By James Cameron, a founder and vice-chairman of Climate Change Capital, the investment manager and adviser specialising in the low-carbon economy (THE TIMES, 16/10/08):
In the past few weeks we have seen graphic evidence of how institutions and individuals could create wealth that turned out to be illusory. The ability of capitalism to deliver real wealth so that society can survive and prosper is being seriously challenged.
The industry for creating wealth, which we assumed to be efficient, well organised and smart, has contrived to lose spectacular amounts of ordinary people’s money, requiring the State to intervene in the public interest. But it is also true that even now, capital markets continue to invest in creating risk – climate risk.
We are already hearing arguments for focusing everything on the economy damaged by failure in the banking system, dropping the need to fix the climate system. The EU summit in Brussels, which had climate change at the top of its agenda, is in danger of being swamped by the banking crisis. Of course, we should not trade one off against the other. We must tackle both.
Out of necessity comes opportunity. And we now have a chance to rethink our relationship with money, to realise that it matters how we create wealth as well as how much of it we create.
I take the view that liberal democratic markets, with the right regulatory framework, are the best way to distribute wealth and deliver the public good. But we must admit that we have failed properly to value many of the things that count most – a stable climate, thriving ecosystems, good soil quality and clean water, for example.
We must acknowledge that climate change is still seen by many as a threat for the future, a risk approaching slowly from afar. But the best evidence of the physical consequences of climate change shows that we face catastrophic losses over a century and real economic losses within years. London is as much at risk from rising sea levels as from financial meltdown.
We have no option but to turn our economic system towards solutions to the problem. Here are some things that need to be done in the next two years to show that we are serious:
Conclude negotiations on a global climate treaty in Copenhagen next December. For this, we need a higher level of co-operation between the holders of power than we have enjoyed since the end of the Second World War and the Bretton Woods Agreement – but this time with many more states involved
Persuade the new US Administration to make climate change a priority. Otherwise it will not be ready to be part of the global deal necessary to make it work
Accept the need for confident and competent governments: climate change requires collective action, which may mean more regulation with many levers such as tax, regulation and subsidy used. The setting of tough obligations to reduce emissions must underpin investment strategies in energy and infrastructure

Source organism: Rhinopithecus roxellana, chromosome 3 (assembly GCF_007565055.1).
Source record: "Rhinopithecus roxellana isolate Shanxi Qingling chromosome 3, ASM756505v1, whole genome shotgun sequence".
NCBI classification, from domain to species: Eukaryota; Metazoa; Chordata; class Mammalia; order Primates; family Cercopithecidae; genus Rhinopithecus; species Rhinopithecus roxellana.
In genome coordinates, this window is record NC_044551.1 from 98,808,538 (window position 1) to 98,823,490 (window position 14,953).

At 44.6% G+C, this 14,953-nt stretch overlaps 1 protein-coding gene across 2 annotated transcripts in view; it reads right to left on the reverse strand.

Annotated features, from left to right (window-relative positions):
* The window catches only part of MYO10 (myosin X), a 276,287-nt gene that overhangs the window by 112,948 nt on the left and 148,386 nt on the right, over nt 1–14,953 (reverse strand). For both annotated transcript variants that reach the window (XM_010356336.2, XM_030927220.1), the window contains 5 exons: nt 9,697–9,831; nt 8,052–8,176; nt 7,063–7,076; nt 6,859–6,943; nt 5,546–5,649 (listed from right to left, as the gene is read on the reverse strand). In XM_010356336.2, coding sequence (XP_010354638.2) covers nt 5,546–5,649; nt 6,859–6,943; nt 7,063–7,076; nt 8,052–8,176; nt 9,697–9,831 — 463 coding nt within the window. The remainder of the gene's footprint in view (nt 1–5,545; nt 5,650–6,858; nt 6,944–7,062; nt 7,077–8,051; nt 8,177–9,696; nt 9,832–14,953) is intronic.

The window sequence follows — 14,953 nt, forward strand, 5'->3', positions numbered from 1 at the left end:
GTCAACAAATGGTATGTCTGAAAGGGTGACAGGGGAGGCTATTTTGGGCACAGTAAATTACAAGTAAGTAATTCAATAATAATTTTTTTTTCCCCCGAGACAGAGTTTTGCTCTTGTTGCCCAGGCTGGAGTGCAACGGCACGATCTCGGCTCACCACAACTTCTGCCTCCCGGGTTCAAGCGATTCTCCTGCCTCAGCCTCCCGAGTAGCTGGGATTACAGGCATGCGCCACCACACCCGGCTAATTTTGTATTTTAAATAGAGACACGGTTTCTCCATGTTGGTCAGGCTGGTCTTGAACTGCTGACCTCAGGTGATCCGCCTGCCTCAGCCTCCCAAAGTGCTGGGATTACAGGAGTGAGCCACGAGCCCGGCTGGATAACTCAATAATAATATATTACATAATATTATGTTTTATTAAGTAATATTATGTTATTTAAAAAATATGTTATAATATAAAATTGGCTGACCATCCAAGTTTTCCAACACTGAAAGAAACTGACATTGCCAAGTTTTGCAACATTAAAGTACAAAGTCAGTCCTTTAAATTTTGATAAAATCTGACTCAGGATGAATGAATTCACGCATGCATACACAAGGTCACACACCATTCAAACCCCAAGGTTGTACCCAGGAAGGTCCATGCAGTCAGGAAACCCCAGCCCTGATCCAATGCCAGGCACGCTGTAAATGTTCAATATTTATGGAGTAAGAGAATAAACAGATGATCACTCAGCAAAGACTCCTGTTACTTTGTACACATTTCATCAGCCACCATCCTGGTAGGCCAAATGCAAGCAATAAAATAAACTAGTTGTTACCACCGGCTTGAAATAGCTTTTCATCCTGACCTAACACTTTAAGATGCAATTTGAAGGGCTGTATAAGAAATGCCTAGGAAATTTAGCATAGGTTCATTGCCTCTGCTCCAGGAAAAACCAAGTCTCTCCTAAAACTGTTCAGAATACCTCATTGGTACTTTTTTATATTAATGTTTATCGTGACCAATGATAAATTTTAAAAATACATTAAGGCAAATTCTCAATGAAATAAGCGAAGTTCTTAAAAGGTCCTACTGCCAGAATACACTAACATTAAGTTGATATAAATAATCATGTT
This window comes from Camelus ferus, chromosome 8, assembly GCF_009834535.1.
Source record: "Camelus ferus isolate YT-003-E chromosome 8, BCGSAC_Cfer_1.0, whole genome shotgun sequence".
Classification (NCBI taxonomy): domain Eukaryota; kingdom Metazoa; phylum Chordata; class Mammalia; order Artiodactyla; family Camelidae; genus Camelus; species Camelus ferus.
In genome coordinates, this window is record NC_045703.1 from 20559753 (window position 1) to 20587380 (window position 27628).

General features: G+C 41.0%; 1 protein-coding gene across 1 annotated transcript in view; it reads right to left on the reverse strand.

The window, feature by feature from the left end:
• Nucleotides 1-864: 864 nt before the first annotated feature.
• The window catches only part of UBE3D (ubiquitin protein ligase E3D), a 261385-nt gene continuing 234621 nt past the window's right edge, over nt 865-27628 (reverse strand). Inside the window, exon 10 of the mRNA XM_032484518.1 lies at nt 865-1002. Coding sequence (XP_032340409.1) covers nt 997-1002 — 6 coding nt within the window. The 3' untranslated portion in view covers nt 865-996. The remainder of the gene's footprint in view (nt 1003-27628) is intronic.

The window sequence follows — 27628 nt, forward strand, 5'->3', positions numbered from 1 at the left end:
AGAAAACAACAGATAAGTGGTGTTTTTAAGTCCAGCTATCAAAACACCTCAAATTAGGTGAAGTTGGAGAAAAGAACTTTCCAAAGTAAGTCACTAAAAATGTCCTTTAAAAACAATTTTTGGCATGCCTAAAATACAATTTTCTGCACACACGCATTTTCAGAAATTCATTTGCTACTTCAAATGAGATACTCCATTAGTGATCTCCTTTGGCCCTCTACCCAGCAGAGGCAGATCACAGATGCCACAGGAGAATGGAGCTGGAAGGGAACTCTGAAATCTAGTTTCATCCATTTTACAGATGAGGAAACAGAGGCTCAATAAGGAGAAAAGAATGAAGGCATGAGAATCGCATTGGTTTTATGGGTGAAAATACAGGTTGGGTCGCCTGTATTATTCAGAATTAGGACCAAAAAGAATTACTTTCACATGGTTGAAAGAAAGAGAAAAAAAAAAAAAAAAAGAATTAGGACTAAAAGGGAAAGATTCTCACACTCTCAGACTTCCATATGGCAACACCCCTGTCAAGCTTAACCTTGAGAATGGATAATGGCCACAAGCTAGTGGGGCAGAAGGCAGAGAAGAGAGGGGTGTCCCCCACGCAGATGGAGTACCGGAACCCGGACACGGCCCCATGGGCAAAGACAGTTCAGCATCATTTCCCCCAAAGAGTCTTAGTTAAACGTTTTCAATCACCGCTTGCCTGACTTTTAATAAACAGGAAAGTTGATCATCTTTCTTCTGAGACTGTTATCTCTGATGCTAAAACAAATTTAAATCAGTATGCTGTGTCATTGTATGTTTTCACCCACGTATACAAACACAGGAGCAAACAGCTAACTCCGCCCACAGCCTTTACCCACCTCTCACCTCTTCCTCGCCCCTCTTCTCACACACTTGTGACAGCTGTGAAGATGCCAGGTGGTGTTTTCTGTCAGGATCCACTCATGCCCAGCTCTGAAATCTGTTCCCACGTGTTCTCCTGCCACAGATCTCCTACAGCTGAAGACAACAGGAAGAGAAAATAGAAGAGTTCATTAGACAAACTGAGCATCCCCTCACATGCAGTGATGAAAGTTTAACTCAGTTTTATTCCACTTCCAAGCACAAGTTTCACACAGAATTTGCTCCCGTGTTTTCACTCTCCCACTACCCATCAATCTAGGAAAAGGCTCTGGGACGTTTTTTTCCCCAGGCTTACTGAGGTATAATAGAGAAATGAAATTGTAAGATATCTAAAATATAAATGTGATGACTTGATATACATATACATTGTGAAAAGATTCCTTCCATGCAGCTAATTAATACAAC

Complete the process of creating, through law, a value for reducing carbon at every level of government – worldwide, European and domestic
Start huge investment in clean-energy infrastructure. This will involve redefining how we produce and consume energy. We must reduce demand, while enabling low or zero-carbon power suppliers to flourish. This can be achieved with today’s technologies – so-called smart grids, micropower and the many techniques for improving the energy performance of buildings
Start moving transportation away from fossil fuels towards electrification. Learn from the Danish experience with renewable-energy- driven electric vehicle fleets
Create a value for forests that enables them to be worth more alive than dead, so their ability to absorb C02 can be recognised
Commit resources to adaptation – building both physical barriers to rising sea-levels and more resilient ecosystems, such as mangroves at coastal margins
There is no need to be defeatist, but we must put into action the many words of agreement that we have had for years. We have learnt in the past couple of weeks that we can move a lot of public resources very fast if we have to. And we have to.
There are jobs in this – for engineers, construction workers, architects, scientists and the service industries that go with them. For instance, the construction in Europe of 10-12 new power stations, and the infrastructure to capture the carbon and store it, will create thousands of jobs. This has been made possible by a combination of public policy, public money (€10 billion) and private money (€20-30 billion).
Everything from urban development to white goods needs a fresh look, a designer’s eye allied to economic incentive. There is enterprise in the transformation to the low-carbon economy.
So where is the money? There is still plenty to finance this work. Pension funds and sovereign wealth funds, which have an interest in the long term, can allocate sufficient capital to deliver the items on my list.
Sovereign wealth funds are estimated to have more than £1 trillion in their coffers, much of it from the selling of fossil fuels. These funds have been designed to protect their citizens in a future when their natural resources have gone. Investment in alternatives to fossil fuels, energy efficiency and clean-energy infrastructure are indeed ways to safeguard the future for the beneficiaries of these funds – and for the rest of us
The fortunes of the 21st century will lie in the protection, not the destruction, of the planet. We can create wealth worth having.